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CH. V. s. 12. common law, competent to the parties at any time before breach Construction

of it, by a new contract not in writing, either altogether to waive, of Contracts

(Parol dissolve, or annul the former agreement, or in any manner to add Ecidence).

to or abstract from, or vary or qualify the terms of it, and thus to make a new contract, which is to be proved, partly by the written agreement, and partly by the subsequent verbal terms engrafted

on what will then be left of the written agreement (m). Contracts Contracts required by the Statute of Frauds (see ante, p. 76) within Statute of

to be in writing cannot be altered or even partly rescinded except Frauds.

by writing (n); but it appears also that such contracts can be Goss v. Lord Nugent.

wholly rescinded by parol, as has been more than once intimated (0), and once expressly decided (p). The reason for this is simply that the Statute of Frauds, though it requires that the contracts named therein must be in writing to be sued upon, does not require that a dissolution of them must be in writing also, and that a party setting up the dissolution of a contract is not

the “party charged " with it. Deeds.

And so, in the case of a deed, a subsequent agreement, not under seal, dispensing with, or varying the time or mode of performing an act covenanted to be done, cannot be pleaded in bar to an action on the deed, for non-performance of the act in

the manner prescribed (9). Evidence of Again : in many cases evidence of custom or usage is admiscustom or usage.

sible, for the purpose of annexing incidents to the terms of a written contract, concerning which the contract itself is entirely

silent (r). Limitations But where evidence of custom or usage is admitted, to add to, of rule as to admissibility

or in any manner to affect the construction of a written contract, of parol it is admitted only on the ground that the parties who made the evidence.

contract were both cognizant of the usage, and must be presumed to have made their agreement with reference to it (8).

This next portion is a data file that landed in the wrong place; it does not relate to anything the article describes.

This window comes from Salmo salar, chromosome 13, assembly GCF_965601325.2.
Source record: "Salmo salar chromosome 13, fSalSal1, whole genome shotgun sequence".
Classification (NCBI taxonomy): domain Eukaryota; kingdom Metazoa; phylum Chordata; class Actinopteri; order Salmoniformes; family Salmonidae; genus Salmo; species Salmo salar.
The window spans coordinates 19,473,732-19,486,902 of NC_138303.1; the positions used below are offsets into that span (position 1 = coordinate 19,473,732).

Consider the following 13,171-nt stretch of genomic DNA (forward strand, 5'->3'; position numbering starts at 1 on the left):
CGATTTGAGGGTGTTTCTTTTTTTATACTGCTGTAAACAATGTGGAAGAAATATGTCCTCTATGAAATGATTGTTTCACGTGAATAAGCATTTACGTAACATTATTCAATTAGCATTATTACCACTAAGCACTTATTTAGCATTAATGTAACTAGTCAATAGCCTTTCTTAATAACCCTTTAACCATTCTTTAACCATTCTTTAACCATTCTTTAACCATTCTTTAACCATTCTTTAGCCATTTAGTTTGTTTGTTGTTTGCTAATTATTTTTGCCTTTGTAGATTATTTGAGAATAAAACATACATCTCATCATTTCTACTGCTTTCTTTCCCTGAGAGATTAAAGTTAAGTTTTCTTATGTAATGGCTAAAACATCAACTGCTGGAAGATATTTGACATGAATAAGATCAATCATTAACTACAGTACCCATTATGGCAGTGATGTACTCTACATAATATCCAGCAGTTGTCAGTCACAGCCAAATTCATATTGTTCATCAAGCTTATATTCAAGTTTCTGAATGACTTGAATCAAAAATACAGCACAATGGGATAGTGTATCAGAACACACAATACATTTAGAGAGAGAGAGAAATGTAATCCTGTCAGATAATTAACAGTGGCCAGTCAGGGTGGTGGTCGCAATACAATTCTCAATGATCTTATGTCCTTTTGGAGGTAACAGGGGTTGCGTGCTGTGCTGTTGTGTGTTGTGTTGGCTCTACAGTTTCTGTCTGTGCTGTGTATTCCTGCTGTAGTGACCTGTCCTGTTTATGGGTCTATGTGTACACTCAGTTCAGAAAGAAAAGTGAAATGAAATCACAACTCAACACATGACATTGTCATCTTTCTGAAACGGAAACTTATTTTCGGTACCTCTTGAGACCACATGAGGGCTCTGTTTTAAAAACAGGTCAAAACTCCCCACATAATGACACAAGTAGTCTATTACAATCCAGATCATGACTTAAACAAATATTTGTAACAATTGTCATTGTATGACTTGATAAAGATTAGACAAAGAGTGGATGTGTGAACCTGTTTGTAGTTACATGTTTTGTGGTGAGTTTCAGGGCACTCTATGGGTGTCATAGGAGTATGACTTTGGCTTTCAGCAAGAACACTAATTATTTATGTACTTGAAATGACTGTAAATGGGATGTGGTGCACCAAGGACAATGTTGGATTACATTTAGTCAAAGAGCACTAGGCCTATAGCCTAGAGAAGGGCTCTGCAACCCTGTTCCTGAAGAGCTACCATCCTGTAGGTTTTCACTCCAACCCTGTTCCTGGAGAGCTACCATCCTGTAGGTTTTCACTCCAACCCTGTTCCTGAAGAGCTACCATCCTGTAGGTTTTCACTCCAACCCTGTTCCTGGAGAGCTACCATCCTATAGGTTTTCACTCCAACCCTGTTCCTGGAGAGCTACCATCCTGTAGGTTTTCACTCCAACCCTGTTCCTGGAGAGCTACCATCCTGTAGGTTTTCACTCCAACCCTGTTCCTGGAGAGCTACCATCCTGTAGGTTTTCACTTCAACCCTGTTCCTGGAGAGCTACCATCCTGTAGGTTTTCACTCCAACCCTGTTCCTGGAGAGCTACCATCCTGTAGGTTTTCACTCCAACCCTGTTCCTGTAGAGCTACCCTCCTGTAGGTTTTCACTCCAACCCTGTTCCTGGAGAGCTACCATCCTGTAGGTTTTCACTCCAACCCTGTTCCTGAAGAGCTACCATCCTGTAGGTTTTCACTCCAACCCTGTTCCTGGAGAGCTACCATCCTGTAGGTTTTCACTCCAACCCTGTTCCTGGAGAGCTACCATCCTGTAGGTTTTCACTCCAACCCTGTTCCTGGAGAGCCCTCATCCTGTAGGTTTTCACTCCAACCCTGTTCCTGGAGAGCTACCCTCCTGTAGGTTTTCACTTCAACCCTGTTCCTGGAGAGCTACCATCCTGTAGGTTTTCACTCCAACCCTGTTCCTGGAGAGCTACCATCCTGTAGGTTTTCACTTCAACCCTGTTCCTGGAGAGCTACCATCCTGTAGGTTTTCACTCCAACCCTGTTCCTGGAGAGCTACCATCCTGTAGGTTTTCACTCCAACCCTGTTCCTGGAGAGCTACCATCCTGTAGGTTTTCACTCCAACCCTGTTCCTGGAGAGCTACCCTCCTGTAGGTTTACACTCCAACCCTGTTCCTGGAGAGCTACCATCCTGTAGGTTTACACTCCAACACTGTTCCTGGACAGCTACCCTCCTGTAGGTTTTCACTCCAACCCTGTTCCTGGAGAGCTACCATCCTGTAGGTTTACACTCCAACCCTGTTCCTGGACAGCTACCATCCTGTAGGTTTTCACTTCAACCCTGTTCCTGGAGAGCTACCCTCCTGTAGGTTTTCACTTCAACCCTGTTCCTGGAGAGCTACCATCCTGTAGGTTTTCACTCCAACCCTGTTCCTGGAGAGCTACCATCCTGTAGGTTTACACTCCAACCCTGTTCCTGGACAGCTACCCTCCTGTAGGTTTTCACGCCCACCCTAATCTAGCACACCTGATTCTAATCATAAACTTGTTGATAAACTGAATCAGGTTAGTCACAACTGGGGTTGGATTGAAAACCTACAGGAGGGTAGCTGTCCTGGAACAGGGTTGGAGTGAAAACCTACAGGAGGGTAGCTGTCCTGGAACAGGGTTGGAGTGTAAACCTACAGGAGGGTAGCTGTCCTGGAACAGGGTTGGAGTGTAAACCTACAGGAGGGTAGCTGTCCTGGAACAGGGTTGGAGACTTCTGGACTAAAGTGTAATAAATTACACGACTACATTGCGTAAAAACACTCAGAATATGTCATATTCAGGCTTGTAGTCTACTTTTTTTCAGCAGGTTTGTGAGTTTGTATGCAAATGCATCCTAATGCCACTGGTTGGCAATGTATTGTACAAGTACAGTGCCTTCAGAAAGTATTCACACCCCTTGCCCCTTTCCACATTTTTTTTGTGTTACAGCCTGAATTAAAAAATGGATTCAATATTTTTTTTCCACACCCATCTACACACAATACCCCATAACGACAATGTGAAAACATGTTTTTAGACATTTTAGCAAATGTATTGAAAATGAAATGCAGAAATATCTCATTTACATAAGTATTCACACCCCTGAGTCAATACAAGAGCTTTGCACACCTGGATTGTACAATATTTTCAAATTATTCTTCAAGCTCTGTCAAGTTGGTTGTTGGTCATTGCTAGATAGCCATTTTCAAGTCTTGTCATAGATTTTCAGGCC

And this rule is, likewise subject to the qualification—that the peculiar sense which it is proposed, by the evidence, to attach to the words of the contract, must not be inconsistent, either expressly or by implication, with the terms of the written instrument (t).

(m) Per Cur., Goss v. Lord Nugent (1833), 5 B. & Ad. 58.

(n) Harveyv. Grabham (1836), 5 A. & E. 61; Goss v. Lord Nugent (1833), 5 B. & Ad. 58 ; Noble v. Ward (1867), L. R., 2 Ex. 135, Ex. Ch. ; Sanderson v. Graves (1875), L. R., 10 Ex. 234 ; Stead v, Dawber (1839), 10 A. & E. 57.

(0) In Goss v. Lord Nugent (1833), 5 B. & Ad. 58, and in Price v. Dyer (1810), 17 Ves., at p. 363.

(P) Goman v. Salisbury (1684), Veri. 240.

(9) Thompson v. Brown (1817), 7 Taunt. 656 ; Cordwent v. Hunt (1818), 8 Taunt. 596.

(9-) See Wigglesworth v. Dallison (1779), 1 Sm. L. C. and cases collected in notes, and see Lucas v. Bristow (1858), E., B. & E. 907.

(s) Kirchner v. Venus (1859), 12 Moo, P. C. 361. And see per Tindal, C.J., Lewis v. Marshall (1844), 7 M. & G. 729, 744.

(t) Dale v. Humfrey (1858), E., B. & E. 1004 ; Parker v. Ibbetson (1858), 4 C. B.,

And it is doubtful whether any incident can be added by Ch. V. s. 12.

Construction usage to a contract made in this country, which the parties are

of Contracts not competent to introduce into it by express stipulation; as, (Parol

Evidence). for instance, the incident of negotiability, in the case of an instrument which is not, by our law, negotiable (u).

It has, moreover, been held, that parol evidence is admissible to Evidence to show that when a document, which is apparently an agreement, instrument

show that was signed, the parties expressly stated that they did not intend does not con

tain whole it to be the record of any agreement between them (c); or to agreement. show that the written instrument does not contain the whole of the contract (y); or, where there are alterations on the face of the document, to show in what state it was when it was agreed to and signed by the parties (z).

So, parol evidence is admissible to show, that at the time a Escrow. written paper was signed by the parties, they expressly agreed that it was not to take effect as a contract, except on a certain condition (a); or that it was signed on the faith of a collateral Collateral verbal agreement, which had not been performed (6); as where a

agreement. tenant agreed to become so on condition that the landlord would keep down rabbits (c), or repair and furnish (d).

Parol evidence is alway's admissible to defeat a deed or written Evidence of contract on the ground of illegality, duress, or fraud ; although gality.

fraud or ille. such evidence directly contradict the statements contained in the instrument (e). And this rule does not contravene the principles we have just been considering; for the effect of such evidence is to show that the instrument never had any operation. Thus, evidence may be given of fraudulent misrepresentations, made by N. S. 346 ; Suse v. Pompe (1860), 8 id. Joint Stock Bank (1888), 13 App. Cas. 538 ; Field v. Lelean (1861), 6 H. & N. 333; Williams v. Colonial Bank (1888), 617, Ex. Ch. ; per Cur., Spartali v. 38 Ch. D. 388, C. A. Benecke (1856), 10 C. B. 212, 222; and (2) Harris v. Rickett (1859), 4 H. & N. see Hayton v. Irvin (1879), 5 C. P. D. 1, 7; Rogers v. Hadley (1863), 2 H. & C. 130, C. A.